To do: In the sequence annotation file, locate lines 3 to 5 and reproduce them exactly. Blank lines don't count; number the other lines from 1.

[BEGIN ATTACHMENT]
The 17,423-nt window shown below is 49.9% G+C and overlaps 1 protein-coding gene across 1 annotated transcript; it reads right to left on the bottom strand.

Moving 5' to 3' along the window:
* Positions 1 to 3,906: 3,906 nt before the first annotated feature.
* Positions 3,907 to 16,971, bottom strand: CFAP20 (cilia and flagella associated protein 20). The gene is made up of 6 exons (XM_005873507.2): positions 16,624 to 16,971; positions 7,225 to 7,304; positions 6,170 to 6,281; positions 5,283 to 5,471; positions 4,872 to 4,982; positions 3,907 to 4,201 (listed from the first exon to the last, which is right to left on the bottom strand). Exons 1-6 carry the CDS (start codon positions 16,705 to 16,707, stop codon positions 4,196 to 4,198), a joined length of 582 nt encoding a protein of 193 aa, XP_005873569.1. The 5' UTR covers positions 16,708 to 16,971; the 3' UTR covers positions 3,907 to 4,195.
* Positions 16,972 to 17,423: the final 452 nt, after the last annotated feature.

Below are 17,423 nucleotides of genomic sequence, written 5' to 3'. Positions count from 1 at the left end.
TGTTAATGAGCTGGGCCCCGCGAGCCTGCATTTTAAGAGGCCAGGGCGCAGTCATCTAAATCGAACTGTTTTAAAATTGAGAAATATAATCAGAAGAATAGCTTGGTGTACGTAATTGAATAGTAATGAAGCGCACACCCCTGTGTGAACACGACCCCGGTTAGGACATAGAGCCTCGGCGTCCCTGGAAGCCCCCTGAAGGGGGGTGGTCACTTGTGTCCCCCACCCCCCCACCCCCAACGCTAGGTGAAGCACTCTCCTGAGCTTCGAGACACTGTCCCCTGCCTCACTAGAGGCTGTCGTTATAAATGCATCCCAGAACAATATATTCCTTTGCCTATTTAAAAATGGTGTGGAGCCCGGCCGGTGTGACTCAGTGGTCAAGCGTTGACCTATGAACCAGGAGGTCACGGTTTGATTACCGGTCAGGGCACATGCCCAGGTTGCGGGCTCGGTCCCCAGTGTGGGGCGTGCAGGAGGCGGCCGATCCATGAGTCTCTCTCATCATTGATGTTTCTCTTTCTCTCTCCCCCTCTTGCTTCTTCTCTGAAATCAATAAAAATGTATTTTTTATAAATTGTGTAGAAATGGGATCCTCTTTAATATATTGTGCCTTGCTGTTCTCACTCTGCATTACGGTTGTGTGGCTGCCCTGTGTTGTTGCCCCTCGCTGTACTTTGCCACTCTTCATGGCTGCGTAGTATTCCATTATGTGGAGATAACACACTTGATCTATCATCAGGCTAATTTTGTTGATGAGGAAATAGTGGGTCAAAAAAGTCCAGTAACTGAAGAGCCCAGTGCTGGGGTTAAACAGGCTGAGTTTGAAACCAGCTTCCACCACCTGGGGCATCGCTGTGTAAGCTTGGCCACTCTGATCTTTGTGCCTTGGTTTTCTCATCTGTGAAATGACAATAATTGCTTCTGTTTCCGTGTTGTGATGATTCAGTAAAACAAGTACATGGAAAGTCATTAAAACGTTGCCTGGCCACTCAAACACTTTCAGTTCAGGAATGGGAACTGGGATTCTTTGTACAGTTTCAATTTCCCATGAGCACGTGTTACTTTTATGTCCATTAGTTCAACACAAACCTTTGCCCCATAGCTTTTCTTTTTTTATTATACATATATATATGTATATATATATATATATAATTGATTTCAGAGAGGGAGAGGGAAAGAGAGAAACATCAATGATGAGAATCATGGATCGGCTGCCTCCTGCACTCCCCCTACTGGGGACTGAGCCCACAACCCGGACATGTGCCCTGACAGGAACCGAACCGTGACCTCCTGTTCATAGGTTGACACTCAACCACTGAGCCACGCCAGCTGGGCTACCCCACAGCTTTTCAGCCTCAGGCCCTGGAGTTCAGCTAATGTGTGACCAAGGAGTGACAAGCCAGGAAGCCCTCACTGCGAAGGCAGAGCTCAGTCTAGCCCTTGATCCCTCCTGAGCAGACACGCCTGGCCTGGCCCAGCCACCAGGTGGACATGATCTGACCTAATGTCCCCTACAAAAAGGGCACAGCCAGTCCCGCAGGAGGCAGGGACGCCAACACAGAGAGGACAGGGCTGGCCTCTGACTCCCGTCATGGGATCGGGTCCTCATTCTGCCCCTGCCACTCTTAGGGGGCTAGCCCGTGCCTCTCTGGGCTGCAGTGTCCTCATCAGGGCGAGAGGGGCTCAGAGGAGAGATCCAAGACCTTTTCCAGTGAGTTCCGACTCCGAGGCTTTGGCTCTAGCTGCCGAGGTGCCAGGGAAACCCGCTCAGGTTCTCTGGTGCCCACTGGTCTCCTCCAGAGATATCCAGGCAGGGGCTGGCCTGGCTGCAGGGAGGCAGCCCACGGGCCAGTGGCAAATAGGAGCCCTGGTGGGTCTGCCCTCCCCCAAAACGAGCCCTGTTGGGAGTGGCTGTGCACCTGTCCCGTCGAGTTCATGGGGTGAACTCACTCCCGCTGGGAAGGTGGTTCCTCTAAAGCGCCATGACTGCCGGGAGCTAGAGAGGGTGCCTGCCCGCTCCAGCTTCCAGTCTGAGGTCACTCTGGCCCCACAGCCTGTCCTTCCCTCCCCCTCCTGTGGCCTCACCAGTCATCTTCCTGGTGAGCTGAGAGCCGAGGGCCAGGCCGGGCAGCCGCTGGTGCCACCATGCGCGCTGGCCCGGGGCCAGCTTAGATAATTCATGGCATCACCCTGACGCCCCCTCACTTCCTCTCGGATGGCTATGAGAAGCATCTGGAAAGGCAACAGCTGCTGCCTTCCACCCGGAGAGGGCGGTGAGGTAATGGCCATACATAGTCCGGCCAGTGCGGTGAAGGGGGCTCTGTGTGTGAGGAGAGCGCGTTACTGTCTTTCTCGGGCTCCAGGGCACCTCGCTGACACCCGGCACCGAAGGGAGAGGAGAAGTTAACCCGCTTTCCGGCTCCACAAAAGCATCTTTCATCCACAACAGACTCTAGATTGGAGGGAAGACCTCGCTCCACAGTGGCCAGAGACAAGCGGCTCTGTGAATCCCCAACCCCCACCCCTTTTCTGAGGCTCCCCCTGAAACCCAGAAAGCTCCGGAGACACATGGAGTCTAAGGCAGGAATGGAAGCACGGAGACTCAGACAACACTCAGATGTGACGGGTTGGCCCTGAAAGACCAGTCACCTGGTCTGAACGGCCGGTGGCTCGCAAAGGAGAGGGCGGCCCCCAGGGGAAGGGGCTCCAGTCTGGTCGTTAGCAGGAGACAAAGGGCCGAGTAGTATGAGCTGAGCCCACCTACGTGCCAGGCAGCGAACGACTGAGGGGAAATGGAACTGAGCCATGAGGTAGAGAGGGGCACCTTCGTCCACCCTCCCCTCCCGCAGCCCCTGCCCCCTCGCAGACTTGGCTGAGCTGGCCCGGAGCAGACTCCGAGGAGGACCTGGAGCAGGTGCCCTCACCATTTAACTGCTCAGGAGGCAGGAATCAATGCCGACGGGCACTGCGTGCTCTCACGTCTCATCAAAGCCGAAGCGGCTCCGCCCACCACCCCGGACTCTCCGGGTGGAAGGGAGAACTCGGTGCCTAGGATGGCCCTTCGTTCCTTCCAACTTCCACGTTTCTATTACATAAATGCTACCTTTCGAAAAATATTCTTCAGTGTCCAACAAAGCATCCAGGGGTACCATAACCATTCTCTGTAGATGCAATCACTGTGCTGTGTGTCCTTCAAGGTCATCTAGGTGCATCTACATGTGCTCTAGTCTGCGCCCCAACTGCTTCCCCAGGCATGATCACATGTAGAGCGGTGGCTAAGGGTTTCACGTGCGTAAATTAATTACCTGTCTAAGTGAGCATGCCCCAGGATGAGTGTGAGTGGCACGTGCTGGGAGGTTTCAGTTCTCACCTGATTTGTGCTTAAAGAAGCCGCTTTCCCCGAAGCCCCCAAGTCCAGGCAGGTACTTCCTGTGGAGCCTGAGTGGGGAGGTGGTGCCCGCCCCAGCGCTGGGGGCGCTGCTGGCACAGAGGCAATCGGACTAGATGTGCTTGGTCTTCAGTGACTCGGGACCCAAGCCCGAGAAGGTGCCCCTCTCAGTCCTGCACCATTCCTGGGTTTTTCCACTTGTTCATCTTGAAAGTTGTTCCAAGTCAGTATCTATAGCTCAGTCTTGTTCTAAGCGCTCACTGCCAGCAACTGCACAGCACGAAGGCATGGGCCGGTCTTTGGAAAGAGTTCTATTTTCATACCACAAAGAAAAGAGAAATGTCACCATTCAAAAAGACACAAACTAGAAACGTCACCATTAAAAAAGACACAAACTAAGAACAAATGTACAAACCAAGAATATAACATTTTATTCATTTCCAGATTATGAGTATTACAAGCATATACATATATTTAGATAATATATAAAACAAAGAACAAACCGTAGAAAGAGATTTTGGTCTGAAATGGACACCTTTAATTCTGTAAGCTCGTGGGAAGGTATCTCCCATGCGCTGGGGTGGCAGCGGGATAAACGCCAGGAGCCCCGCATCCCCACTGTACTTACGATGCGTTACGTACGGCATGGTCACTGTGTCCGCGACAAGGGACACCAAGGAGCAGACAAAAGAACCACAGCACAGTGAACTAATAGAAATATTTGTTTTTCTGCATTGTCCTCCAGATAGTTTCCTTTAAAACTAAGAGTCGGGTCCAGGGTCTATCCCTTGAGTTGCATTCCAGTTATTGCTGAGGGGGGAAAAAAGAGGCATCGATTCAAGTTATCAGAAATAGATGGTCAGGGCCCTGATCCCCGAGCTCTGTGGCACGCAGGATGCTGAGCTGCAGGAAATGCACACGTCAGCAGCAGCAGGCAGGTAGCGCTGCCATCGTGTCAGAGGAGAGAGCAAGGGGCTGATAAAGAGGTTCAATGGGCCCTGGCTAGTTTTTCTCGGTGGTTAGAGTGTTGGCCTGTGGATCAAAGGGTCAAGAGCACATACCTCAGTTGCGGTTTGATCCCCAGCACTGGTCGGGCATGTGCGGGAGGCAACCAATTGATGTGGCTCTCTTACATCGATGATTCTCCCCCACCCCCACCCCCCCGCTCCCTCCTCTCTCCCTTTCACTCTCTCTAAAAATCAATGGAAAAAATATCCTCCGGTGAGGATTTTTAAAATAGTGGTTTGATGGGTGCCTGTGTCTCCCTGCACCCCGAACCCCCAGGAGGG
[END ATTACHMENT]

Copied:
* Positions 1 to 3,906: 3,906 nt before the first annotated feature.
* Positions 3,907 to 16,971, bottom strand: CFAP20 (cilia and flagella associated protein 20). The gene is made up of 6 exons (XM_005873507.2): positions 16,624 to 16,971; positions 7,225 to 7,304; positions 6,170 to 6,281; positions 5,283 to 5,471; positions 4,872 to 4,982; positions 3,907 to 4,201 (listed from the first exon to the last, which is right to left on the bottom strand). Exons 1-6 carry the CDS (start codon positions 16,705 to 16,707, stop codon positions 4,196 to 4,198), a joined length of 582 nt encoding a protein of 193 aa, XP_005873569.1. The 5' UTR covers positions 16,708 to 16,971; the 3' UTR covers positions 3,907 to 4,195.
* Positions 16,972 to 17,423: the final 452 nt, after the last annotated feature.